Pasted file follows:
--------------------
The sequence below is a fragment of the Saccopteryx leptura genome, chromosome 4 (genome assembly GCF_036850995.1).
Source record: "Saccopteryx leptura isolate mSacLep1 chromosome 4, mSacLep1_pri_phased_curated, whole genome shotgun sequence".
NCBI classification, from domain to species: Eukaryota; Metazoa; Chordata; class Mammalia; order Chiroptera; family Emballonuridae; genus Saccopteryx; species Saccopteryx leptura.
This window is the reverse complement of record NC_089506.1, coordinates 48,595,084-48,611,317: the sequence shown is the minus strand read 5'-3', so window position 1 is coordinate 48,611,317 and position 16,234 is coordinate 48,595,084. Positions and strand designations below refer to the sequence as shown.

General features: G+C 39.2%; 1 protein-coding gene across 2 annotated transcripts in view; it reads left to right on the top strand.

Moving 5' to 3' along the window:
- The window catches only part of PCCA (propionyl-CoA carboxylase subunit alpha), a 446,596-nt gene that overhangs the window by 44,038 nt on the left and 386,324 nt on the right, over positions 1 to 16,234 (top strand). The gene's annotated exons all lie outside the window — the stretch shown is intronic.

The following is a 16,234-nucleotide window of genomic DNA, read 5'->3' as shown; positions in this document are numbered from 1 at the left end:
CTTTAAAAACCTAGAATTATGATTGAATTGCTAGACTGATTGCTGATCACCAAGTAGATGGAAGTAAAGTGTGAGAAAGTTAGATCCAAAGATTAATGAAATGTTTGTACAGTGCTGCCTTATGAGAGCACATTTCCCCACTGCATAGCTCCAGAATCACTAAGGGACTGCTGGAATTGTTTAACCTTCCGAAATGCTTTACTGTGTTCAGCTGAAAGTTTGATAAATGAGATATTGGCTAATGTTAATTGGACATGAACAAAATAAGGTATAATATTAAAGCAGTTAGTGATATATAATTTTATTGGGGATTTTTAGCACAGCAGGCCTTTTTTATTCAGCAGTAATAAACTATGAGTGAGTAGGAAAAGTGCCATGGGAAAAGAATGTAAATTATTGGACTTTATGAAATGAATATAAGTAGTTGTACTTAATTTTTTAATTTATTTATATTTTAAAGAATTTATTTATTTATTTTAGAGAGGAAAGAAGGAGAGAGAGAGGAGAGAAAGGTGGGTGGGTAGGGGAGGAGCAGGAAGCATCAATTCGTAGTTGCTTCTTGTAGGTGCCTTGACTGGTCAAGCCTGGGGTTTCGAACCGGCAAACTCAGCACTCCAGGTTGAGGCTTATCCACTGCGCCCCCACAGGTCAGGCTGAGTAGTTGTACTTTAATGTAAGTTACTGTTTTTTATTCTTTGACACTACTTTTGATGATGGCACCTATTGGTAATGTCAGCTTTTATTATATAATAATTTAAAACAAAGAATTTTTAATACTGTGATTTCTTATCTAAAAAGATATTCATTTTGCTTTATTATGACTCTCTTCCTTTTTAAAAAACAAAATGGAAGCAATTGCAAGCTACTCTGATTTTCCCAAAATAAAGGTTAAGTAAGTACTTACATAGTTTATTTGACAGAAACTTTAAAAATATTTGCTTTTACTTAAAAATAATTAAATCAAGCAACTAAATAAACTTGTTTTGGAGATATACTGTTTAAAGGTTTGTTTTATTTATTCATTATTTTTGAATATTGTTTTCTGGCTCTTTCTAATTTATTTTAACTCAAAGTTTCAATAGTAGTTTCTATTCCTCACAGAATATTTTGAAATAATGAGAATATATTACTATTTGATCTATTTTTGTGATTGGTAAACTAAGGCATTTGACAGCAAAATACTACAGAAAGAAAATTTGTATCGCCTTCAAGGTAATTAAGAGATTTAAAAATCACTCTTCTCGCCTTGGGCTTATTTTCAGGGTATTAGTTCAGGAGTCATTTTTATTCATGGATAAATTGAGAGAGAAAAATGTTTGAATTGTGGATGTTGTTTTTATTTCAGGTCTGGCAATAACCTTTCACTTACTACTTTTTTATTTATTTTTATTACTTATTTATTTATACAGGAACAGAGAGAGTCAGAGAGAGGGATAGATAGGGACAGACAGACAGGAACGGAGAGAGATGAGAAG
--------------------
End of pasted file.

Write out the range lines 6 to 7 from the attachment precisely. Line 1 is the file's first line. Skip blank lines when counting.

Moving 5' to 3' along the window:
- The window catches only part of PCCA (propionyl-CoA carboxylase subunit alpha), a 446,596-nt gene that overhangs the window by 44,038 nt on the left and 386,324 nt on the right, over positions 1 to 16,234 (top strand). The gene's annotated exons all lie outside the window — the stretch shown is intronic.